“Skip became Notre Dame’s offensive coordinator in 1992. Between 1992 and 1994, Skip and his father recorded 40 wins, eight losses, and one tie, an 82.7% winning percentage. Together, they coached Notre Dame to the Cotton Bowl Classic twice, beating Texas A&M both times. Skip had the third-best total offense in the NCAA during the 1992 football season.[6]”

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      1. duranko 3 weeks ago

        nepotism blended with mediocrity/ He now has found his level in Ruston, LA.

        Look it up, Holtz had other options

        Further, investigate with great diligence, the contretemps between pop and the kid at South Carolina.

        ’92? Mirer Bettis Brooks, Becton, Ruddy Taylor, Dawson, Zellars, Clint Johnson, Derrick Mayes, Irv Smith. Heck, BGC”S BUDDY Sebastian “SUBBY” Nowicki could have coaeched that talent to a high ranking. .

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  2. Greg Kelly 4 weeks ago

    Super color clash last week with the green and blue. Now another costume change. Goofy looking to freak out ‘Cuse. Reminds me of Dwight Stones warming up at high jump pit, wearing Mickey Mouse t-shirt. And last week my ND nephew told me Irish warming up shirtless.

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  3. Shaun Donaldson 4 weeks ago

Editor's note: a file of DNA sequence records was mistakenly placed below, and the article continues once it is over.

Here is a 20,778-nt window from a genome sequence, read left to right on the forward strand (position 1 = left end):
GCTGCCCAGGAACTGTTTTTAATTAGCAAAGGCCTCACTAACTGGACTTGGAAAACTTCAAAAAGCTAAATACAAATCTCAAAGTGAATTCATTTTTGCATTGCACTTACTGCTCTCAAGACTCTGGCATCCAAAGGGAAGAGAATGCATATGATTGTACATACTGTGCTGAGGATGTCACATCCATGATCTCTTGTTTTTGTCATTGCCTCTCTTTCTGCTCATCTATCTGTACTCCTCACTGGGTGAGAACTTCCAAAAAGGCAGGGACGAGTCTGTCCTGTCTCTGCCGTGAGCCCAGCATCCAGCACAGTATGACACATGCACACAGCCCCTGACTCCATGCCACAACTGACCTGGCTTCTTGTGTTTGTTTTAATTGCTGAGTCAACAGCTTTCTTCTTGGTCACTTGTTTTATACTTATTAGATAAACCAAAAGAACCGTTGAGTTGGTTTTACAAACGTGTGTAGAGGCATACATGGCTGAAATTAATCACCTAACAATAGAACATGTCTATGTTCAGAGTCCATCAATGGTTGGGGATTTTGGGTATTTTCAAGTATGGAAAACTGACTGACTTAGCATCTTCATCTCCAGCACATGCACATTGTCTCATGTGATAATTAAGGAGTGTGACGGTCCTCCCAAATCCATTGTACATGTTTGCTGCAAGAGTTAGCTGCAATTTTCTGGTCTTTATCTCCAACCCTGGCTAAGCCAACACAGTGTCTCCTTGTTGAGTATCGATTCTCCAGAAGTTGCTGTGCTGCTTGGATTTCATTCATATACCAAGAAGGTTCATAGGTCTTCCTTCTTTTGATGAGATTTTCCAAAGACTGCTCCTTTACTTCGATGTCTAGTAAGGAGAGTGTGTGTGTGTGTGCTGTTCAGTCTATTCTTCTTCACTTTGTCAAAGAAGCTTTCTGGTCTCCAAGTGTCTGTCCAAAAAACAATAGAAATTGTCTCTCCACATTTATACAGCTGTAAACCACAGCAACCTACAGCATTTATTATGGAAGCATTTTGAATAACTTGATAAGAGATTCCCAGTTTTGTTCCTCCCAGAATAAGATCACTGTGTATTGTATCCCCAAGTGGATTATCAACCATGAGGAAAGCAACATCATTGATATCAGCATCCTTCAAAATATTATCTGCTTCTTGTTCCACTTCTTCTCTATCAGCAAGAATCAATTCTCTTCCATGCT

How is Love’s status currently up in the air? He could have went back into the game on Saturday and supposedly he was a full participant at practice yesterday.

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    1. Ryan 4 weeks ago

      Great question! Kelly said he held him out as a precautionary measure.

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      1. Ryan 4 weeks ago

        Thanks for the update Brad. You had me worried for a minute!

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  4. Bob 4 weeks ago

    You forgot the matchup of the viewrs’ eyes versus these uniforms. We’ve endured a lot in the uniform department over the years of the Shamrock series, but when an ND player hits the field he should be wearing a gold helmet. The helmet should be INVIOLABLE.

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    1. SteelFanRob 4 weeks ago

      The biggest “matchup” issue will be dealing with Syracuse alumnus Mike Tirico calling this game!

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    2. Ron Burgundy 4 weeks ago

      ND bias!